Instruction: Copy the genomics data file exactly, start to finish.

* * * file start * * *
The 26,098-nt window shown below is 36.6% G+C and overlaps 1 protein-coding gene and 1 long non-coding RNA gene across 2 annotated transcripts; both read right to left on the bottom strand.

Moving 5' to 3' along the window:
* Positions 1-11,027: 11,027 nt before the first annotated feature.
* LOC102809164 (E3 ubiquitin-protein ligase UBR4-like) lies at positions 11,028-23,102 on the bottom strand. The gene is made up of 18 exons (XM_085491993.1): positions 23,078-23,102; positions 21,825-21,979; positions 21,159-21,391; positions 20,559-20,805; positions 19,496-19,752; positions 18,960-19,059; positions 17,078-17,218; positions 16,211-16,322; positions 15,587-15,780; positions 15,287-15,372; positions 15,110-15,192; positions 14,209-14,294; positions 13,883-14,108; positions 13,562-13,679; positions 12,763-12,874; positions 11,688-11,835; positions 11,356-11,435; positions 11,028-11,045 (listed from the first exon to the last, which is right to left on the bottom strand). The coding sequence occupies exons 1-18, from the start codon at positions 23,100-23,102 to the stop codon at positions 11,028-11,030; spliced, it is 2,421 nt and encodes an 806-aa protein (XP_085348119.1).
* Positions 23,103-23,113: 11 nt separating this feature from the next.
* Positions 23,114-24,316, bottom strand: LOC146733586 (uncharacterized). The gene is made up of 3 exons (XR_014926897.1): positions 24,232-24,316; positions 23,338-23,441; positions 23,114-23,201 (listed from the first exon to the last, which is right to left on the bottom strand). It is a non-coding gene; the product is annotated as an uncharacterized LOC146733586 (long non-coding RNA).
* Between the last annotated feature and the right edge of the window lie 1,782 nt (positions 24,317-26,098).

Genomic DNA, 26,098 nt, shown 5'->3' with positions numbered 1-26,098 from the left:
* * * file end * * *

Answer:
The 26,098-nt window shown below is 36.6% G+C and overlaps 1 protein-coding gene and 1 long non-coding RNA gene across 2 annotated transcripts; both read right to left on the bottom strand.

Moving 5' to 3' along the window:
* Positions 1-11,027: 11,027 nt before the first annotated feature.
* LOC102809164 (E3 ubiquitin-protein ligase UBR4-like) lies at positions 11,028-23,102 on the bottom strand. The gene is made up of 18 exons (XM_085491993.1): positions 23,078-23,102; positions 21,825-21,979; positions 21,159-21,391; positions 20,559-20,805; positions 19,496-19,752; positions 18,960-19,059; positions 17,078-17,218; positions 16,211-16,322; positions 15,587-15,780; positions 15,287-15,372; positions 15,110-15,192; positions 14,209-14,294; positions 13,883-14,108; positions 13,562-13,679; positions 12,763-12,874; positions 11,688-11,835; positions 11,356-11,435; positions 11,028-11,045 (listed from the first exon to the last, which is right to left on the bottom strand). The coding sequence occupies exons 1-18, from the start codon at positions 23,100-23,102 to the stop codon at positions 11,028-11,030; spliced, it is 2,421 nt and encodes an 806-aa protein (XP_085348119.1).
* Positions 23,103-23,113: 11 nt separating this feature from the next.
* Positions 23,114-24,316, bottom strand: LOC146733586 (uncharacterized). The gene is made up of 3 exons (XR_014926897.1): positions 24,232-24,316; positions 23,338-23,441; positions 23,114-23,201 (listed from the first exon to the last, which is right to left on the bottom strand). It is a non-coding gene; the product is annotated as an uncharacterized LOC146733586 (long non-coding RNA).
* Between the last annotated feature and the right edge of the window lie 1,782 nt (positions 24,317-26,098).

Genomic DNA, 26,098 nt, shown 5'->3' with positions numbered 1-26,098 from the left: